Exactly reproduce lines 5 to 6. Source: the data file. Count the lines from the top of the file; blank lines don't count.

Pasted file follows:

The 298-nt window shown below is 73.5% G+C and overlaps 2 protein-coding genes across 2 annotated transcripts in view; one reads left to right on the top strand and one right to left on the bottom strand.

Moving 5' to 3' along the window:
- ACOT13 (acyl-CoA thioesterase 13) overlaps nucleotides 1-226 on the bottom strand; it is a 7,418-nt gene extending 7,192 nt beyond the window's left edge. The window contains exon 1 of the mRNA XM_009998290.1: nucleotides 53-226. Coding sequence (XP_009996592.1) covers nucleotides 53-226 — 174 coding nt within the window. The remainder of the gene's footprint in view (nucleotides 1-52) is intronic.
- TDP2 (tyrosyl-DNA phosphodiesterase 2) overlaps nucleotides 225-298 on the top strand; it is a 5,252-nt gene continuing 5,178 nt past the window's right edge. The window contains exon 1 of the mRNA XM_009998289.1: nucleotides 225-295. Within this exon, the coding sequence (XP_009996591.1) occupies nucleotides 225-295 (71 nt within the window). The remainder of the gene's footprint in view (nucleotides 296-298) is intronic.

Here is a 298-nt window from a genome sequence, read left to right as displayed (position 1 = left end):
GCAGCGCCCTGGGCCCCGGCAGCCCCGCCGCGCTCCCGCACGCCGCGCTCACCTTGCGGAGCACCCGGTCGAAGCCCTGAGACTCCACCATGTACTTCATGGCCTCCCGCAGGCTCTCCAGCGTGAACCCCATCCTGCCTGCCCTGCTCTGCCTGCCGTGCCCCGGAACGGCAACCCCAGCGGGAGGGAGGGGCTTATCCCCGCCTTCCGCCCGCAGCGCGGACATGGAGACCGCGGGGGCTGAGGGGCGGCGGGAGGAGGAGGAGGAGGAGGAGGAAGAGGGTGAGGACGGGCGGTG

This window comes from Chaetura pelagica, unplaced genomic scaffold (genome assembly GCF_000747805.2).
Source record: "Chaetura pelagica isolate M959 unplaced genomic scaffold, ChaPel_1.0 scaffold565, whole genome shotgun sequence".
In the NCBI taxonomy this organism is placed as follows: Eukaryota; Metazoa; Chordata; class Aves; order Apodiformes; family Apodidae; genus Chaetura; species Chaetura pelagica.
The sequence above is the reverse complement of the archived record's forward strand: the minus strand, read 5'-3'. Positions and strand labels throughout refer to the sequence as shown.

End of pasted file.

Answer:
Here is a 298-nt window from a genome sequence, read left to right as displayed (position 1 = left end):
GCAGCGCCCTGGGCCCCGGCAGCCCCGCCGCGCTCCCGCACGCCGCGCTCACCTTGCGGAGCACCCGGTCGAAGCCCTGAGACTCCACCATGTACTTCATGGCCTCCCGCAGGCTCTCCAGCGTGAACCCCATCCTGCCTGCCCTGCTCTGCCTGCCGTGCCCCGGAACGGCAACCCCAGCGGGAGGGAGGGGCTTATCCCCGCCTTCCGCCCGCAGCGCGGACATGGAGACCGCGGGGGCTGAGGGGCGGCGGGAGGAGGAGGAGGAGGAGGAGGAAGAGGGTGAGGACGGGCGGTG